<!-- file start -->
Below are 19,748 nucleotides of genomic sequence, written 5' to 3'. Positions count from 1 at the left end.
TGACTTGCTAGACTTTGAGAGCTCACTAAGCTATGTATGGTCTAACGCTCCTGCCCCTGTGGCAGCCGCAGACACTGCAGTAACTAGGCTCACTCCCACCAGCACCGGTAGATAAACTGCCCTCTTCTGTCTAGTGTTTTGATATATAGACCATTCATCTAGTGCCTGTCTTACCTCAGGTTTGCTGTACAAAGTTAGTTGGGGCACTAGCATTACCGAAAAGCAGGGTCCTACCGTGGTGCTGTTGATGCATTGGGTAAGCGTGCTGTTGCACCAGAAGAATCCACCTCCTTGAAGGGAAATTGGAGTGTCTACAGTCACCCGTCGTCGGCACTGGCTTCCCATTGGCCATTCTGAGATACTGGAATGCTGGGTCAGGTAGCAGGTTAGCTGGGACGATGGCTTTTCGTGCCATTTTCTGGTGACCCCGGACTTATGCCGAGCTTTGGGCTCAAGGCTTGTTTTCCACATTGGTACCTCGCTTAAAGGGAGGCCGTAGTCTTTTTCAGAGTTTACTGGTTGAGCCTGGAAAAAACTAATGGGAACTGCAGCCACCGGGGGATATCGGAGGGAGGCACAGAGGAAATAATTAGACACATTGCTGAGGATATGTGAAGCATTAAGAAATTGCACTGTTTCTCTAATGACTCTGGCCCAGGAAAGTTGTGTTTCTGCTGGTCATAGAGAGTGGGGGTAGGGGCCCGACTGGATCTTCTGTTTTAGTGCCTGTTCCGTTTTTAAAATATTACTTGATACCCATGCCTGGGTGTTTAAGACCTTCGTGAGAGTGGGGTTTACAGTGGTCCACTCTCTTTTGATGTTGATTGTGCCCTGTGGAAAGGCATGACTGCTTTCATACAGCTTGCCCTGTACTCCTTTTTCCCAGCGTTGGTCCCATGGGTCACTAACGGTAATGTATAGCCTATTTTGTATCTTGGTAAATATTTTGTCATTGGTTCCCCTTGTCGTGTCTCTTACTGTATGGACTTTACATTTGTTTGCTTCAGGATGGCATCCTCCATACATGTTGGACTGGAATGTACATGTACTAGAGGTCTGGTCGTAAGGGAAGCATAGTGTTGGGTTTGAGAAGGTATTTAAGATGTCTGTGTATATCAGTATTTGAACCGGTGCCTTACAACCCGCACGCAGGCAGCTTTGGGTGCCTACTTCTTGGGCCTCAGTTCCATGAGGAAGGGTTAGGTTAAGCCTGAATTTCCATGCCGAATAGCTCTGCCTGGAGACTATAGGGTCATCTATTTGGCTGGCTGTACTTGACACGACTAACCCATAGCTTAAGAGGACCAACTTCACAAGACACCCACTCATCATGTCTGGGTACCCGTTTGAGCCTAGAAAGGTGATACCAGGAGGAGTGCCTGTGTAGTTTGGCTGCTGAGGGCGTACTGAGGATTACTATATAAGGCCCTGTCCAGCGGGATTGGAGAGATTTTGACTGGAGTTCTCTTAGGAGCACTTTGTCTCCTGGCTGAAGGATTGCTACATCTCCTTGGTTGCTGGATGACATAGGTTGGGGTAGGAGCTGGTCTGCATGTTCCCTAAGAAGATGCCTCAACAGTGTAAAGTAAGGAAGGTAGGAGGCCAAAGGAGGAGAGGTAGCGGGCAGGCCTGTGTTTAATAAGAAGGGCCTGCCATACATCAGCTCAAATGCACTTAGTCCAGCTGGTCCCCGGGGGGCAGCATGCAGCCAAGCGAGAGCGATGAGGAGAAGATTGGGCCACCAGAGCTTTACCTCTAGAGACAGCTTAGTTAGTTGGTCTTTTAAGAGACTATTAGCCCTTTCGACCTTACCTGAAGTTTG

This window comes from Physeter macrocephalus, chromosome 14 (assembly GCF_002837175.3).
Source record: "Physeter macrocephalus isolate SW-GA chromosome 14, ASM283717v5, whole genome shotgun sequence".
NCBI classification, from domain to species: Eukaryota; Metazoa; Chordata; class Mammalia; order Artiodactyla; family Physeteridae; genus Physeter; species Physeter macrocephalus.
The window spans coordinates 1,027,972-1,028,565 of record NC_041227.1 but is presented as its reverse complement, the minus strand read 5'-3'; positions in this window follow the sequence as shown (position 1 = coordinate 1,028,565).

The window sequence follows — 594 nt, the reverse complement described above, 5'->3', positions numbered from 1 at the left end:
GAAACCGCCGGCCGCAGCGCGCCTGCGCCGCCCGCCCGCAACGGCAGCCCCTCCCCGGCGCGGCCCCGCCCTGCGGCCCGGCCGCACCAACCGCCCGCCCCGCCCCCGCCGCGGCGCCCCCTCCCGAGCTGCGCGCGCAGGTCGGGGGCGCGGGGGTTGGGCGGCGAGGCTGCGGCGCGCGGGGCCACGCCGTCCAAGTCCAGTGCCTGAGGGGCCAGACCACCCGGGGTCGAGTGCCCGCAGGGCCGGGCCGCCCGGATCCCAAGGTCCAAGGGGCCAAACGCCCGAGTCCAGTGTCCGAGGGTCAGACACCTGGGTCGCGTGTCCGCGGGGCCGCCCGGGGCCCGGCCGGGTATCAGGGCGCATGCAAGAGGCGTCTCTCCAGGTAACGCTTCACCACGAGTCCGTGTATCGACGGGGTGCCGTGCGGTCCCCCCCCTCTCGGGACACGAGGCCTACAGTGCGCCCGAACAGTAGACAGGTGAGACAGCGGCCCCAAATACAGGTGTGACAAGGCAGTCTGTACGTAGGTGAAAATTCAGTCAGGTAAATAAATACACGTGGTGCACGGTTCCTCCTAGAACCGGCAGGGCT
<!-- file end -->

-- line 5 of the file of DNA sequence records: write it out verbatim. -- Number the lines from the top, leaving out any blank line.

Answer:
NCBI classification, from domain to species: Eukaryota; Metazoa; Chordata; class Mammalia; order Artiodactyla; family Physeteridae; genus Physeter; species Physeter macrocephalus.